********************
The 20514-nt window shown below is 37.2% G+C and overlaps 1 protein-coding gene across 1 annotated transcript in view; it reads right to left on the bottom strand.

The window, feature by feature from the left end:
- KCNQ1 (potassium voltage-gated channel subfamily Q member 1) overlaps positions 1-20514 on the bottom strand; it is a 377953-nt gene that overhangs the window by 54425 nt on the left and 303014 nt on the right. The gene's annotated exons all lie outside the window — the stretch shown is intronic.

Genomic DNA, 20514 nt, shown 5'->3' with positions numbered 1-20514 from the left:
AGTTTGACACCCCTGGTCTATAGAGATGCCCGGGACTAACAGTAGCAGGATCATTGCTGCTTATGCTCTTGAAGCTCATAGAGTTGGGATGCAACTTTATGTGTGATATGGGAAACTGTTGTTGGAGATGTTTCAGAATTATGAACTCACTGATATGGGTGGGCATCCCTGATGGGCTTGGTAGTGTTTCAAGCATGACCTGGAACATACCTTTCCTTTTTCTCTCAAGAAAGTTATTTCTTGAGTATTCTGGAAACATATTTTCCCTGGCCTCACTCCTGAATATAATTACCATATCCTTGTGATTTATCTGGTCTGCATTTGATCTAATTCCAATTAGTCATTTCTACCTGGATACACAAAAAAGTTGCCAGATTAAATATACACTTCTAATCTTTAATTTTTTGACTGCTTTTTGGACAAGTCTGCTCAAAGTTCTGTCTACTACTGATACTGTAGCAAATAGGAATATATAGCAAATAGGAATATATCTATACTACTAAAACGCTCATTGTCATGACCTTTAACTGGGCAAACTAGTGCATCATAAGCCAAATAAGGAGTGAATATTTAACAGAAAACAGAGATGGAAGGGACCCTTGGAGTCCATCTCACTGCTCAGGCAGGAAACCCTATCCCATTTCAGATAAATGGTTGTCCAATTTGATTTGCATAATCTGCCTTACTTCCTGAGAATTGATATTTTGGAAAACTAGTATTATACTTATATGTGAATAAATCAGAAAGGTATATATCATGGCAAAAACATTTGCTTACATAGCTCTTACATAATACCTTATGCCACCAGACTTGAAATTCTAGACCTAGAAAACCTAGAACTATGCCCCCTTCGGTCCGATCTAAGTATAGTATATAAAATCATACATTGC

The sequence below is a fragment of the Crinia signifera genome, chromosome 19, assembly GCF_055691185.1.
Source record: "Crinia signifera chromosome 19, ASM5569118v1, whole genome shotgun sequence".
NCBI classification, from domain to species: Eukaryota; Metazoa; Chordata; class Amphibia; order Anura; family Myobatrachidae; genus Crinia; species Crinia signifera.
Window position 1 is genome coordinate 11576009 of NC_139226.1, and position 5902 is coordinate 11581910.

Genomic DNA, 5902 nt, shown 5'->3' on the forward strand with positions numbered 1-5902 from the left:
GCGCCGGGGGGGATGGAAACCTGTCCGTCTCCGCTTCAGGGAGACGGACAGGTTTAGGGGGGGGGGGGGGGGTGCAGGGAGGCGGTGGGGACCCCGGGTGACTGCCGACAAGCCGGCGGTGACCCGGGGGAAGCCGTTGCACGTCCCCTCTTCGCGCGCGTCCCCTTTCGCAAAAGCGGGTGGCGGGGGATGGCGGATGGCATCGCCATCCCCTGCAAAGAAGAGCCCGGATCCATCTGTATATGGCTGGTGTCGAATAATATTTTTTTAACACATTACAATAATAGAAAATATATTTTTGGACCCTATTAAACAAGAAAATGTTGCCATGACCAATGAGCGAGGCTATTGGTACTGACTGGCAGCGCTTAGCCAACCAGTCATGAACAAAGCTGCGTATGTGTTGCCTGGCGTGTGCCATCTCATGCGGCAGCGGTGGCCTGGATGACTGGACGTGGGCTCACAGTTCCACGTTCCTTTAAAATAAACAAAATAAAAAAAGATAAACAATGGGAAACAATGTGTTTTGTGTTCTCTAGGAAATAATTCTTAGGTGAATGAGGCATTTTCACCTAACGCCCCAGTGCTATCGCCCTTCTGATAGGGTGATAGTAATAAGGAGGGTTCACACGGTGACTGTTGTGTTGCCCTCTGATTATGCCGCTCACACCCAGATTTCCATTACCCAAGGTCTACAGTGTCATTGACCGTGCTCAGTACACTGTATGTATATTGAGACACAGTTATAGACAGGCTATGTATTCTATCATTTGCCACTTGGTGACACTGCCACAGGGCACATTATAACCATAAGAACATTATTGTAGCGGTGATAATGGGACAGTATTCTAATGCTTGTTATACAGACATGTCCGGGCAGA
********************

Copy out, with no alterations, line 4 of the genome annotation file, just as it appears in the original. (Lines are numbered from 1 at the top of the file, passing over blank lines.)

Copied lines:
Genomic DNA, 20514 nt, shown 5'->3' with positions numbered 1-20514 from the left: